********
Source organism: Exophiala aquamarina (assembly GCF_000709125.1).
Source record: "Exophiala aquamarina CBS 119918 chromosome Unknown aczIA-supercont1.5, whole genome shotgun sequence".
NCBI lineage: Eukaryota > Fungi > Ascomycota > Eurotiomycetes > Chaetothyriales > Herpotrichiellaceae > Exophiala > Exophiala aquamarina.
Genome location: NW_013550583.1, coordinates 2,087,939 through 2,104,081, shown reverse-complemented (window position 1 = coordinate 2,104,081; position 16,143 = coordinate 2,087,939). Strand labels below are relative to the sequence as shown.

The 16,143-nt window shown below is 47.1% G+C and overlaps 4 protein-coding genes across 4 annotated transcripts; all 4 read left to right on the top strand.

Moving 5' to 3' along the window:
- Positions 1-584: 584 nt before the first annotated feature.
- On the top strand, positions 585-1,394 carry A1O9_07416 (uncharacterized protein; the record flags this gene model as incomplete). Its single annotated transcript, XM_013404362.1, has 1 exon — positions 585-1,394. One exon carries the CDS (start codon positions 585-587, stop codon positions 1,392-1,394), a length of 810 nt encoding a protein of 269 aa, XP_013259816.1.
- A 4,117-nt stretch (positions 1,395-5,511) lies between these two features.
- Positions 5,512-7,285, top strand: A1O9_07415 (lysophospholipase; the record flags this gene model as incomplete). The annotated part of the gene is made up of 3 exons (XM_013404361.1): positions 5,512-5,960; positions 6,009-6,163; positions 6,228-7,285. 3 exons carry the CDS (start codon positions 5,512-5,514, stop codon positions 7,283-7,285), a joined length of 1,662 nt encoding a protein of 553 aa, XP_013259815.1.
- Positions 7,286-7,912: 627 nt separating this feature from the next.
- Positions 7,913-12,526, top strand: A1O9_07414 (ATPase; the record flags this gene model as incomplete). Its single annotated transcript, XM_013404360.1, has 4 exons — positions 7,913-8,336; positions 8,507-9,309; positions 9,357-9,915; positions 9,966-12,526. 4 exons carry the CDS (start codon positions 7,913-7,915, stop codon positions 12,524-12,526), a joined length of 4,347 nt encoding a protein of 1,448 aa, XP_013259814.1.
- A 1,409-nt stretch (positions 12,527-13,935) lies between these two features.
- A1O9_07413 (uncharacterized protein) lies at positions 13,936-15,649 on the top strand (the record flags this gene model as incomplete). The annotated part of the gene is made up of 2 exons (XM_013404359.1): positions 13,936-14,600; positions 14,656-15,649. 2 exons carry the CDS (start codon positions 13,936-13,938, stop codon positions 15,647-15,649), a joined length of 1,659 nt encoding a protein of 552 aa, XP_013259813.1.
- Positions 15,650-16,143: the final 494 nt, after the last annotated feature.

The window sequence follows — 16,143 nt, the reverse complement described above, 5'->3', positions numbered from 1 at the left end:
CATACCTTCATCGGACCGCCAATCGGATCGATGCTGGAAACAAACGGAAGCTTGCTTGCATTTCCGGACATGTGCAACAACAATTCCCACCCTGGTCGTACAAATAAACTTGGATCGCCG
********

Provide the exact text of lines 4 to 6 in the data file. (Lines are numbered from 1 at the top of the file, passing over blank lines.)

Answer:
Genome location: NW_013550583.1, coordinates 2,087,939 through 2,104,081, shown reverse-complemented (window position 1 = coordinate 2,104,081; position 16,143 = coordinate 2,087,939). Strand labels below are relative to the sequence as shown.

The 16,143-nt window shown below is 47.1% G+C and overlaps 4 protein-coding genes across 4 annotated transcripts; all 4 read left to right on the top strand.

Moving 5' to 3' along the window: